Federal Minister for the Environment and Heritage, Dr David Kemp, today boosted protection for Australia's marine wildlife by invoking the powers of the Environment Protection and Biodiversity Conservation (EPBC) Act 1999 to combat the effects of harmful marine debris.
Harmful marine debris that injures or kills threatened marine vertebrates through entanglement or ingestion is now recognised as a Key Threatening Process based on the recommendation of the Commonwealth's Threatened Species Scientific Committee. The Minister has also commissioned a national Threat Abatement Plan.
"Plastic bags, abandoned fishing gear
and solid waste illegally dumped by
ships at sea can end up causing painful
injuries and death to dozens of marine
species including several endangered
species," Dr Kemp said.
Turtle caught by float
Photo: Lance Ferris,
Australian Seabird Rescue
"The listing of marine debris as a Key Threatening Process will mean a national Threat Abatement Plan will be developed in consultation with stakeholders, such as local councils, State Governments and industry and environment groups. To facilitate this process a Threat Abatement Team will be formed”.
"The plan will build on existing laws and mitigation activities such as improving stormwater management and installing pollutant traps in waterways.
It will provide a coherent and strategic plan for filling any gaps across programs from reducing plastic bags in our community to managing waste disposal on the high seas.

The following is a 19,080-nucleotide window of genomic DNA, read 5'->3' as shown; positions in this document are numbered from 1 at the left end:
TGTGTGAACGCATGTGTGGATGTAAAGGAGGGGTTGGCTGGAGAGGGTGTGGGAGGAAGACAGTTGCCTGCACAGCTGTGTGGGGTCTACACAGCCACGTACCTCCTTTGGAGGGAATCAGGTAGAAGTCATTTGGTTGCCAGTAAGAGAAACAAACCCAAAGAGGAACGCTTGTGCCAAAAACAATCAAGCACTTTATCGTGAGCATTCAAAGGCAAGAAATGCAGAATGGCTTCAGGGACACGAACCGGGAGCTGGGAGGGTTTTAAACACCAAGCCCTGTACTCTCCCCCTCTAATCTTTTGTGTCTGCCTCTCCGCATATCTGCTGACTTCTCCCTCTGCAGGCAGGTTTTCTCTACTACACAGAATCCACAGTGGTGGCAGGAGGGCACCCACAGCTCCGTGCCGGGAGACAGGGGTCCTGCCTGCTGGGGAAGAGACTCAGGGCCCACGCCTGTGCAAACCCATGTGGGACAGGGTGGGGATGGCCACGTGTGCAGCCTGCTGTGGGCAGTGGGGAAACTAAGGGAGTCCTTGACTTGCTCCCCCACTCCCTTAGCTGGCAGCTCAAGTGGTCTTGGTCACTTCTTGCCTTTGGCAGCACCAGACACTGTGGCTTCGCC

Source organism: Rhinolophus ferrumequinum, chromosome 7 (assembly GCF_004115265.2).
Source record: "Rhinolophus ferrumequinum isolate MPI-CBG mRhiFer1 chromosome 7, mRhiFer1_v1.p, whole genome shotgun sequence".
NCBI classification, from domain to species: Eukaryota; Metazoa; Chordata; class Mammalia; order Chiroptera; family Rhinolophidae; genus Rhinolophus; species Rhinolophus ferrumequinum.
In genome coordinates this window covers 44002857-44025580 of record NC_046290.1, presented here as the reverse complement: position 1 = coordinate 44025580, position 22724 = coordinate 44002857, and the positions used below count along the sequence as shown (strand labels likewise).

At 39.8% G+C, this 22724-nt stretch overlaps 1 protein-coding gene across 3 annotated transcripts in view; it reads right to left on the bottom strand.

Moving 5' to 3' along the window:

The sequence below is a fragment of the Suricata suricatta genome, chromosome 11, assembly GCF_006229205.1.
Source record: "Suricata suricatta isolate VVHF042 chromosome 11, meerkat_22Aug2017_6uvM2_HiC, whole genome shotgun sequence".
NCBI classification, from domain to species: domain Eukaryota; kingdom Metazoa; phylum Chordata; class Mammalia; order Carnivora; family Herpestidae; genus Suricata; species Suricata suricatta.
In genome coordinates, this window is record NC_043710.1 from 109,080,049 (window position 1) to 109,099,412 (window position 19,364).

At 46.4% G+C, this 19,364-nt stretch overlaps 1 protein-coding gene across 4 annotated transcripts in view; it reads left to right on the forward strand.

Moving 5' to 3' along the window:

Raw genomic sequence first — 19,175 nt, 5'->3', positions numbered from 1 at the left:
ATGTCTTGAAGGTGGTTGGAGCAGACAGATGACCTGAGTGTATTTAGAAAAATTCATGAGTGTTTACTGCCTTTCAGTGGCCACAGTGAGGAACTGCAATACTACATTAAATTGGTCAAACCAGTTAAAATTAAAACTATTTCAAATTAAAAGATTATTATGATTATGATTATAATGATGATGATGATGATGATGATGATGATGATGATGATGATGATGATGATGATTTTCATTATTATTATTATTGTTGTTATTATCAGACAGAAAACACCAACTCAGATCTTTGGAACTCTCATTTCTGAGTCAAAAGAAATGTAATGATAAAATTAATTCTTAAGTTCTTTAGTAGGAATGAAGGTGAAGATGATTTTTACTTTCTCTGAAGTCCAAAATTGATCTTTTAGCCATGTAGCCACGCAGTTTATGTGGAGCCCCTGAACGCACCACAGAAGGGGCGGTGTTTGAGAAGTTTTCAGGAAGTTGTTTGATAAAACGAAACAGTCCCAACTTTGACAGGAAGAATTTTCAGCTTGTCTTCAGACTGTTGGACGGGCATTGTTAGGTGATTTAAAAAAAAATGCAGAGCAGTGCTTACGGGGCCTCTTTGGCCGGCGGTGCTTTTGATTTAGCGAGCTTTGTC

"The plan will also examine the effectiveness of joint agreements with other nations to reduce and manage the six million tonnes of debris that enters the world's oceans each year and investigate the need for new agreements. This is particularly important for addressing the impact of marine debris on our northern shores.
"Under the $2.7 billion Natural Heritage Trust, the Howard Government has so far funded Clean Seas projects worth $28 million. Through this process, we will be looking at what more we can do to prevent marine debris and the terrible effects it can have on our wildlife.
"Whilst marine debris is a hazard for many sea creatures, it is a particular danger in Australian waters for at least 20 species already listed as threatened or endangered. They include Green Turtles, Loggerhead Turtles, Blue Whales, Humpback Whales, albatrosses and petrels.
"For example, turtles, whales and
sea birds may be severely injured
and even die after entanglement with
marine debris such as fishing lines,
fragments of trawl netting or plastic
Seabirds confuse polystyrene balls and
plastic buoys with sea eggs or
crustaceans and eat them.
Turtles confuse plastic bags with
jellyfish, their common prey.